Wednesday, July 22, 2009

A picture for the previous post


Mark your calendars; 2017

I was reading about the total solar eclips in Asia yesterday...or today...I'm not sure which...but, anyway, it made me wonder when I'd get a chance to see one myself.
I recall, years ago, looking at an eclipse map and schedule and thinking, "Well, I suppose I'll be able to see one, but it's decades away..."
I looked up such a map again, thinking it would still be decades away. Iti's really just a bit over eight years, although it's amazing to me that the year 2017 can seem so close.
The total eclipse won't be visible in Louisville, but it will be just a little road trip away.
See you in Paducah or Nashville in August 2017!

Tuesday, July 14, 2009

There's just two songs in me, and I just wrote the third

Why am I so tired? It's because of the songs I must make up each night. I sing to my daughters when I put them in bed. They request the music. It used to be easy: Mary Had a Little Lamb was in tight rotation, but there were frequent requests for Twinkle Twinkle Little Star, Rudolph the Red-Nosed Reindeer, that sort of thing.


Lately, however, they've been asking for number songs. "I want a song about three," or "I want songs about zero and ten."  And now it's getting even harder, as exemplified by last night's request: "Umm…I want a song about… one-hundred seventy-two one-hundred zero."


They're wearing me out.


loving work

While visiting with friends a couple of nights ago, our conversation touched on careers and work.  We talked about work in which a person is so interested that he feels gladly immersed, derives satisfaction from it.


I was asked whether I had this feeling while painting--did I feel absorbed to the point that I could lose track of time? Are there any other forms of work I feel that way about?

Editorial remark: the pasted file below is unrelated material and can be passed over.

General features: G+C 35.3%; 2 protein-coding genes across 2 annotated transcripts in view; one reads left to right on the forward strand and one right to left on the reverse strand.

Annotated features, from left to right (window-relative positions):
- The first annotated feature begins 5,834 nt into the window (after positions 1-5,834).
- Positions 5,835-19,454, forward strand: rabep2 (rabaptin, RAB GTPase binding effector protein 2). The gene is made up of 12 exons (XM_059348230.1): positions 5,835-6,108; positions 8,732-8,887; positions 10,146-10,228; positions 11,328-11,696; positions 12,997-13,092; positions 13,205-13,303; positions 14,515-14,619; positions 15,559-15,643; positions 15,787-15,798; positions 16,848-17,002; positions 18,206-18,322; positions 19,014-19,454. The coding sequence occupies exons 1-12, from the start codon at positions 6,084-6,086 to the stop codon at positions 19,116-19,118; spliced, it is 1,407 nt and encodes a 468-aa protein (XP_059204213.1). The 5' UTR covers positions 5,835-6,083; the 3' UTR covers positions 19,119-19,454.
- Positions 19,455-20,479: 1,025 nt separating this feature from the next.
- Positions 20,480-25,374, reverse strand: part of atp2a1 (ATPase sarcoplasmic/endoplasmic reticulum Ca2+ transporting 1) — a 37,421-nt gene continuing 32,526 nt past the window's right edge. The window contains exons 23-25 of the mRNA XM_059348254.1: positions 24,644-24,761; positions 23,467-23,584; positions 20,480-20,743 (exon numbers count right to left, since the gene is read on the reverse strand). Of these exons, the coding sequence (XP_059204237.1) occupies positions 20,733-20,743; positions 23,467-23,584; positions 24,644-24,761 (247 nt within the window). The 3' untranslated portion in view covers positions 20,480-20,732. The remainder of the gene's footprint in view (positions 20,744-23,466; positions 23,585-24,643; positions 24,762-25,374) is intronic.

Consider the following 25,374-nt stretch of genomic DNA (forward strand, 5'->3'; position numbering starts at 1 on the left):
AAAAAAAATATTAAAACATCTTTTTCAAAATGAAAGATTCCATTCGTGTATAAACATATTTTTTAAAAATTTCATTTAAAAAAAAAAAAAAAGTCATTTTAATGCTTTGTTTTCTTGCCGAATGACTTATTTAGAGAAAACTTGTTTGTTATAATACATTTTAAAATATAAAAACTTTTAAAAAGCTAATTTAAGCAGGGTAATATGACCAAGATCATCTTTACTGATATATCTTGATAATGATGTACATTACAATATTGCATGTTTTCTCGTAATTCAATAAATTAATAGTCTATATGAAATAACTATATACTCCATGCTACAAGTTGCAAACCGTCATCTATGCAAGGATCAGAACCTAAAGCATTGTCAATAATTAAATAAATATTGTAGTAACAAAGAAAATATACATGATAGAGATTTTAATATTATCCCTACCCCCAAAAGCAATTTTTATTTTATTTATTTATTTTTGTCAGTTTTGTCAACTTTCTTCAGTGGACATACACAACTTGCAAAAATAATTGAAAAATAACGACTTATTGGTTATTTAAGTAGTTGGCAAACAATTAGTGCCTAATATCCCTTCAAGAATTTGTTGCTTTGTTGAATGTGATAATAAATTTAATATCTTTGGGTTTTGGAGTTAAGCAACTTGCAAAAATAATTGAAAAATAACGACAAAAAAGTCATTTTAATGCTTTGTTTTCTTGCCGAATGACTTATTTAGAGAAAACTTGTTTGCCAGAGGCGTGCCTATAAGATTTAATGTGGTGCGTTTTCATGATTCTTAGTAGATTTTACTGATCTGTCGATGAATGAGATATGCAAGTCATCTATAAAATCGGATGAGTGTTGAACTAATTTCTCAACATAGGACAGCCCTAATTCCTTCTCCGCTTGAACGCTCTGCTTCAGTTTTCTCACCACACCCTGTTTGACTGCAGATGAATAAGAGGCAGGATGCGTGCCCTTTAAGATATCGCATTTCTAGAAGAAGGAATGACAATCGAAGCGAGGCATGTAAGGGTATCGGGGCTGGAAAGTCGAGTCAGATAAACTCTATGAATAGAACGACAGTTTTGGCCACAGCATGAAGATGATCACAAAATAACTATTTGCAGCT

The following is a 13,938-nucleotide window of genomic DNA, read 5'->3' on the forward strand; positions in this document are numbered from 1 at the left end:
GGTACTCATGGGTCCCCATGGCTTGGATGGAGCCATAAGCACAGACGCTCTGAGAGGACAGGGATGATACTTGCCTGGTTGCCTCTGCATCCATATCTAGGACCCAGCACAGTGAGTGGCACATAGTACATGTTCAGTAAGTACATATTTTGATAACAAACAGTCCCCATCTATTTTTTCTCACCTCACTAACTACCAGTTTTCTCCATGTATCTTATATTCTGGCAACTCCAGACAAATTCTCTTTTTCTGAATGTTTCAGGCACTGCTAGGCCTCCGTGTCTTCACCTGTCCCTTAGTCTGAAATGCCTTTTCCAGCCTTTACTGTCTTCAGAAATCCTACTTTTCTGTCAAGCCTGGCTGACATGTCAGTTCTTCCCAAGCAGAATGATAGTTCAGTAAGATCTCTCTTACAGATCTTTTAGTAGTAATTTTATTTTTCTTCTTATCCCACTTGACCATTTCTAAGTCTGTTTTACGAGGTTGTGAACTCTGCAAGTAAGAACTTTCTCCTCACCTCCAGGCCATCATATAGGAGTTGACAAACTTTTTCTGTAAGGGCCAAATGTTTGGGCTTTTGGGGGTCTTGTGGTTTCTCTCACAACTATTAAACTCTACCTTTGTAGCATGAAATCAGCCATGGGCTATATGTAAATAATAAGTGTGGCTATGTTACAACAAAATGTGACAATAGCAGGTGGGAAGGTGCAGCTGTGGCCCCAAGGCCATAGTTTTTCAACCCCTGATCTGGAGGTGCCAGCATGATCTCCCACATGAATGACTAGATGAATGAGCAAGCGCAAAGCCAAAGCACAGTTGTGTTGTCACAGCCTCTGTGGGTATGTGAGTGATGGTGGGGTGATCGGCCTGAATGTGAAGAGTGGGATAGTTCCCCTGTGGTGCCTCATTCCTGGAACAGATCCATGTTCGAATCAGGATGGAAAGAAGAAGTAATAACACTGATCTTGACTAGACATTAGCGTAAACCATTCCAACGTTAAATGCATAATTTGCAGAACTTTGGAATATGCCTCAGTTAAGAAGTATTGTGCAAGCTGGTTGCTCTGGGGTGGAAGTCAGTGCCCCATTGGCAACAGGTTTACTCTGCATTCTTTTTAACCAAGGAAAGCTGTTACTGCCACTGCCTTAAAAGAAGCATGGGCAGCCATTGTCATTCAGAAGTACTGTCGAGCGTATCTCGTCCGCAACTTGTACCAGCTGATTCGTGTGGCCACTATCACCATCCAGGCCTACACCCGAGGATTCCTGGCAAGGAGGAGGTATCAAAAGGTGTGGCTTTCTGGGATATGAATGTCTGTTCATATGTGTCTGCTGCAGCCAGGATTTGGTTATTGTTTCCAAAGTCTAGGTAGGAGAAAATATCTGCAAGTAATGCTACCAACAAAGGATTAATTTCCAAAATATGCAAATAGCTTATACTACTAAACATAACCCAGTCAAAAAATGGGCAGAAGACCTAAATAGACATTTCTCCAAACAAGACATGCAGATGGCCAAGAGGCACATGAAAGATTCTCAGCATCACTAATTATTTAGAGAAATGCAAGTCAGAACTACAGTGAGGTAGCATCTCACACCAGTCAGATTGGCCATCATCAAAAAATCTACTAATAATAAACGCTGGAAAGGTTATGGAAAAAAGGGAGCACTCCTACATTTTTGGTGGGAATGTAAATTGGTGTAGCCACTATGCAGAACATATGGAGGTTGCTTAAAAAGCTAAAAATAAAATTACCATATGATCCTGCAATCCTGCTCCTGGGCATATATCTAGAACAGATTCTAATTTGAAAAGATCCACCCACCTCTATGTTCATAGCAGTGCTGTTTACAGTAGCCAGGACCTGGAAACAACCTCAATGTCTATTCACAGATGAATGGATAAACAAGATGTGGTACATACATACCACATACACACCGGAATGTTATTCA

With art, definitely.  Producing images can be a frustrating ordeal, and it can often be hard to focus.  I can be tense and even angry.  But mostly I want to keep working and I wish I didn't have to look at the clock.


I also thought about coin collecting.  It goes beyond simply looking at and trying to acquire coins. Reading about their history and trying to understand their cultural context is engrossing for me. I can be quite consumed by performing "detective work" on a mystery coin. However, it still feels more like a hobby, and I feel a lot of my motivation derives not from joy in the work but from a primal desire to possess, and to compete with rivals who want to possess, and to cooperate with others in honing my skills at acquiring. It's no wonder that my favorite coins have animals on them; it's hunting. What would the world of numismatics be like if a large percentage of coins featured scantily-clad women?


Later, after our conversation had moved on (I would have mentioned it, but it would have been too much of a digression), I realized that gardening was probably closer to art in terms of feeling like deeply satisfying, engrossing work.  It's harder to do, logistically speaking: much of the time it's too cold, or too muddy, or to mosquito-y.  However, there is always, always more work to do, and I want to do it. Much of the time I am inside the house, I can feel the plants outside pulling me.  I want to tie and stake, trim, and mulch.  I want to flip and stir the compost.  I want to look for harmful pests and disease.  I want to dig more space and plant new things and eat what's growing. I don't know why it feels so satisfying, but I only stop when I really feel like I have to meet other obligations or when I realize that I am harming myself physically (through sunburn, bug bites, and dehydration.)


Monday, July 06, 2009

MDing first

On my lunch break I went to the doctor to get my allergy shots.  I was in and out pretty quickly, and it left me with about 20 minutes for metal detecting.  I went to the edge of a school ball field to hunt, and had another first: my first dollar coin.  It's a Sacagawea coin, but I haven't cleaned it off enough to see the date.


With things getting hot for the summer, I only feel like I can dig while detecting if I'm in mulch, an already not-so-nice area, or if conditions are wet. Today I made sure my digging was in out-of-the-way spots, and only made little holes.


I've found a fair amount of change there in the past, and it's an old school, so I'll go back again sooner or later.


Happy birthday... the Dalai Lama!  And to Kevin!

Wednesday, July 01, 2009

Distant cousin?

Norbert Dobler runs a restaurant, Dobler's, in Mannheim. That's in my ancestral homeland of southern Germany.